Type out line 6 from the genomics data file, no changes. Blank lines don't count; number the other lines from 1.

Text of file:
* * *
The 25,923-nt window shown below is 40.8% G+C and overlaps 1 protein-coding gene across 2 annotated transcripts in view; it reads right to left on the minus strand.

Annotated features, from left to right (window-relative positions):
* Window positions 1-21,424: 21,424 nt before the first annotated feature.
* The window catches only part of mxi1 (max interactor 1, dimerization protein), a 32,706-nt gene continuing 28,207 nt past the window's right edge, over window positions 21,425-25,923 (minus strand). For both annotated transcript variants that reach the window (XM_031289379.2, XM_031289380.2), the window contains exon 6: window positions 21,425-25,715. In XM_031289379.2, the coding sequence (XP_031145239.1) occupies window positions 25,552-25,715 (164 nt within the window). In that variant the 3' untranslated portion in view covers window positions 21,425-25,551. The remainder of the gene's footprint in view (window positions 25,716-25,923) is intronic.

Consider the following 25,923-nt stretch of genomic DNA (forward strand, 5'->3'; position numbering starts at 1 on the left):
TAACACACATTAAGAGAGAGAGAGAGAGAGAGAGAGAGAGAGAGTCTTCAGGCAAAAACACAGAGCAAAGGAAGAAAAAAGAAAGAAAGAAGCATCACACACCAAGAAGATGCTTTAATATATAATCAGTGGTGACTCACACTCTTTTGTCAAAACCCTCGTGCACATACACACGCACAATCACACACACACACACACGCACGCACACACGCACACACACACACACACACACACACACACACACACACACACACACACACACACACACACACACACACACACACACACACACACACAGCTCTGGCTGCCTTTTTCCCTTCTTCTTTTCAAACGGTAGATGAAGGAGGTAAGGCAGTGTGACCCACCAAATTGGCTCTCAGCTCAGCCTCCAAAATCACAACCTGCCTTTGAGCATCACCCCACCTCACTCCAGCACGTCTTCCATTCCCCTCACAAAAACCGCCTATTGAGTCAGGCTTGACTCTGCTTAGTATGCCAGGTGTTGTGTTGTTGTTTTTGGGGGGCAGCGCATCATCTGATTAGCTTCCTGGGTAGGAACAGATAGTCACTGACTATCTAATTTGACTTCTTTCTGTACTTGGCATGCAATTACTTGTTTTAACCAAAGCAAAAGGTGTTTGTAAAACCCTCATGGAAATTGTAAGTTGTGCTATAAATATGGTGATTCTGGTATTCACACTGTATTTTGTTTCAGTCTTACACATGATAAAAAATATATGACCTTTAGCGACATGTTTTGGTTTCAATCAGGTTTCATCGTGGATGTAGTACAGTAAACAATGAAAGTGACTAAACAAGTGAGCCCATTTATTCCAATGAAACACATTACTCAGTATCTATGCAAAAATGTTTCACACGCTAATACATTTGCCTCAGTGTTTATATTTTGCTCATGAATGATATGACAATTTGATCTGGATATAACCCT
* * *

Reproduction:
TAACACACATTAAGAGAGAGAGAGAGAGAGAGAGAGAGAGAGAGTCTTCAGGCAAAAACACAGAGCAAAGGAAGAAAAAAGAAAGAAAGAAGCATCACACACCAAGAAGATGCTTTAATATATAATCAGTGGTGACTCACACTCTTTTGTCAAAACCCTCGTGCACATACACACGCACAATCACACACACACACACACGCACGCACACACGCACACACACACACACACACACACACACACACACACACACACACACACACACACACACACACACACACACACACACACACACACACAGCTCTGGCTGCCTTTTTCCCTTCTTCTTTTCAAACGGTAGATGAAGGAGGTAAGGCAGTGTGACCCACCAAATTGGCTCTCAGCTCAGCCTCCAAAATCACAACCTGCCTTTGAGCATCACCCCACCTCACTCCAGCACGTCTTCCATTCCCCTCACAAAAACCGCCTATTGAGTCAGGCTTGACTCTGCTTAGTATGCCAGGTGTTGTGTTGTTGTTTTTGGGGGGCAGCGCATCATCTGATTAGCTTCCTGGGTAGGAACAGATAGTCACTGACTATCTAATTTGACTTCTTTCTGTACTTGGCATGCAATTACTTGTTTTAACCAAAGCAAAAGGTGTTTGTAAAACCCTCATGGAAATTGTAAGTTGTGCTATAAATATGGTGATTCTGGTATTCACACTGTATTTTGTTTCAGTCTTACACATGATAAAAAATATATGACCTTTAGCGACATGTTTTGGTTTCAATCAGGTTTCATCGTGGATGTAGTACAGTAAACAATGAAAGTGACTAAACAAGTGAGCCCATTTATTCCAATGAAACACATTACTCAGTATCTATGCAAAAATGTTTCACACGCTAATACATTTGCCTCAGTGTTTATATTTTGCTCATGAATGATATGACAATTTGATCTGGATATAACCCT